The new express bus between Johnston County and Raleigh often makes the trip with no riders.
And though ridership is growing on the new JCX commuter route, transportation officials don’t know if the bus route will continue after the state finishes rebuilding the Raleigh beltline.
Triangle Transit created the JCX express route to ease the strain on commuters during the beltline project, dubbed Fortify, which will close multiple lanes each way until the project wraps up in 2016.
The bus started in the middle of last December. In January 2014, the first full month of service, total ridership was 674. By May, ridership had increased 30 percent to 877 people, said Brad Schulz, spokesman for Triangle Transit. But the full daily capacity of the route is 560 people, or about 17,000 riders a month.
The first phase of Fortify is underway on three miles of Interstate 440 between the I-40 split and the U.S. 64-264. The second, longer phase will stretch from the I-40 split to the U.S. 64 interchange in Cary.
That’s when Schulz expects ridership on the express route to really pick up. “We’ve seen a steady increase in riders, but believe once the project shifts to I-40 later this year, more motorists will begin to feel the pinch of construction and fewer lanes they can use,” he said.
“We expect ridership to continue to grow on the JCX,” Schulz added, “and we’ll be adding other Fortify-related routes to provide more options for commuters.”
The Johnston-Raleigh express route runs Monday through Friday, from 6 to 9:20 a.m. and 3:40 to 7 p.m. It has one stop in Johnston County, the Walmart parking lot in the Cleveland community, and two stops in Raleigh, at Moore Square Station and at the corner of Edenton and Wilmington streets. In December, Triangle Transit will add a temporary express bus from Clayton to downtown Raleigh.
Even with the growing ridership, some buses still travel between Raleigh and Johnston County with no one but the driver on board. Most people ride between 7 and 9 a.m. and 4 to 6 p.m., but many of those buses have just a handful of people.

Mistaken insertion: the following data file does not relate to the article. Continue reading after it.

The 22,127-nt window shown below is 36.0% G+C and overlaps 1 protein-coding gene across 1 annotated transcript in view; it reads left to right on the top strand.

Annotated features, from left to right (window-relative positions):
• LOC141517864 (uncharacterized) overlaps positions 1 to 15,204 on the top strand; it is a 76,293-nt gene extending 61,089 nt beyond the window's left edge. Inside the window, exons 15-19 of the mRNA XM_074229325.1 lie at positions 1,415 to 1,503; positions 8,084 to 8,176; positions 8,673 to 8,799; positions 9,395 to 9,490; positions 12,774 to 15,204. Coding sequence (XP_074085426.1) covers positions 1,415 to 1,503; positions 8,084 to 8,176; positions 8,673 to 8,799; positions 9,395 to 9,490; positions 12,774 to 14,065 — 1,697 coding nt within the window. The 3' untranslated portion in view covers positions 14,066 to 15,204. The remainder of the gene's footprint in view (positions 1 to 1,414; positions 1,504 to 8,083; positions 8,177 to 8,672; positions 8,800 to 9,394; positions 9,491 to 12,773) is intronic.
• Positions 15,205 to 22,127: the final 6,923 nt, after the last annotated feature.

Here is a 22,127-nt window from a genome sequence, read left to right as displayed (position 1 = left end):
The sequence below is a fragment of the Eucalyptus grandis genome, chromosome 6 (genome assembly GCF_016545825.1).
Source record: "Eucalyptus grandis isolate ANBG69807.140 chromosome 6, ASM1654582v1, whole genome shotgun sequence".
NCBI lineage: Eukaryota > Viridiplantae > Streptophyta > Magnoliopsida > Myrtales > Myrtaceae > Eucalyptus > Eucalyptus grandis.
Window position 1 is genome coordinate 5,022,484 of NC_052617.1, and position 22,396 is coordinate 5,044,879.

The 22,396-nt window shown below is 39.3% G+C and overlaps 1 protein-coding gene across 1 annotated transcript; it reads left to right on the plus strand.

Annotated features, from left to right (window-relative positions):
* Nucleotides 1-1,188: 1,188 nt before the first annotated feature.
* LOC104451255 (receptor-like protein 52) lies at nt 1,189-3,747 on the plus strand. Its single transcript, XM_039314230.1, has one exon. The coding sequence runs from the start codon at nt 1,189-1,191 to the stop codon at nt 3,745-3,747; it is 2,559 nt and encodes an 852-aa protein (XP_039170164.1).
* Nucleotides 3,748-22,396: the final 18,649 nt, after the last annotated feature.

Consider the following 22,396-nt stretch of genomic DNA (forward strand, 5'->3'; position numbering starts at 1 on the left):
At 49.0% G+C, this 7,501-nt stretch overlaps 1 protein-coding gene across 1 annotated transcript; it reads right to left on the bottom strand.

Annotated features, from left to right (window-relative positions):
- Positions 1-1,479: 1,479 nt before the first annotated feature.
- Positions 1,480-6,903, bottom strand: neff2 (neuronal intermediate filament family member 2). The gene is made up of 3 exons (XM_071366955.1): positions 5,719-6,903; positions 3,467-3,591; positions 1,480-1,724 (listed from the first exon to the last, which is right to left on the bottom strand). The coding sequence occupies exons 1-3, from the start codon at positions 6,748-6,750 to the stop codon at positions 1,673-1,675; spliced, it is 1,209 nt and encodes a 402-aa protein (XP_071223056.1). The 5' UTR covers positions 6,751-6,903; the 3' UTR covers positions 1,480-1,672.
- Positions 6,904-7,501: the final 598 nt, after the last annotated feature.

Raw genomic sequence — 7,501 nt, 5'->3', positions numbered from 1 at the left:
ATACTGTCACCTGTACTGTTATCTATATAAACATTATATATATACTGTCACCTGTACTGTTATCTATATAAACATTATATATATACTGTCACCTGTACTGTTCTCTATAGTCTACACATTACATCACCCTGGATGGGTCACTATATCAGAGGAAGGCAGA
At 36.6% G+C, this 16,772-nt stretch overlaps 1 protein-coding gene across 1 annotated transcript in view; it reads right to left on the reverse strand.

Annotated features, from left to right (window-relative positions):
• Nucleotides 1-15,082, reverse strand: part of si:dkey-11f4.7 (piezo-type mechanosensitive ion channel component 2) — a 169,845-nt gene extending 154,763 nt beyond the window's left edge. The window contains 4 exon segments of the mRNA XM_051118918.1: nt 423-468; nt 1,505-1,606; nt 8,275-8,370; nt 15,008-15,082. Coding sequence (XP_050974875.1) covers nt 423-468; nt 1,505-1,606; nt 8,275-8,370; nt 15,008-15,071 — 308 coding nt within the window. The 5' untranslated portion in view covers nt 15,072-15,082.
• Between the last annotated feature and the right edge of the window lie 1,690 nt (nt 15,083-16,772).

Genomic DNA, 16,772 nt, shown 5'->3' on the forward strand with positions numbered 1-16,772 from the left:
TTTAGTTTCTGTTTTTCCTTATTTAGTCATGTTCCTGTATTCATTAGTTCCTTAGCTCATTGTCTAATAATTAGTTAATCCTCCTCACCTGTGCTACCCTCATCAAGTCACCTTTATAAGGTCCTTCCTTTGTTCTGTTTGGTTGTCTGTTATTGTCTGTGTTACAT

Johnston County commissioners have said they are interested in expanding public transportation beyond the handful of vans that crisscross the county now but only if the investment makes sense. When JCX first started, commissioners said the route could be a test case for future public transportation.
“If it’s beneficial, then certainly we would want to take advantage of that,” said Jeff Carver, chairman of the Johnston County Board of Commissioners. But “I don’t know that there’s enough data to make a decision.”
“I’m a firm believer in a certain amount of public transportation,” Carver added, “but I just need to see the data and the numbers on what the ridership is, what the cost and the benefit analysis would be on something like this.”
The N.C. Department of Transportation is paying for JCX, Schulz said, and the money is coming out of the Fortify budget. “At the end of the three-year construction period, the service could end if there is no source of funding to continue it,” Schulz said.
The route cost about $864,284 to start up and run this year. Operating the route all three years of Fortify will cost about $2 million.
For now, the cost to ride is $2.50, but on June 25, the Triangle Transit Board of Trustees was scheduled to vote on a fare increase, the first in 10 years, Schulz said.
“If approved, the cost of an express pass will rise from $2.50 to $3,” he said. “Other fares will also rise, but discount rates will continue to apply to provide a break for those wanting to buy more than a single-trip express pass.”
Roosevelt Riles is one of the bus drivers for the JCX route. He said about 10 people ride the bus on the first trip of the day to Raleigh, but the next trips are often empty.
“I’ve had a couple people, several people really, ask me when I first started this route, did I know if they were going to keep it,” Riles said. “And they said that they sure hope it stays around. They enjoy the ride in the morning – saves them from driving into Raleigh.”
Riles said the traffic is bad enough to draw people to the bus, where they can read their paper, drink their coffee and relax.
“Especially in the morning, it’s real bad out here,” he said. “When they get to work they’re not all keyed up from the drive.”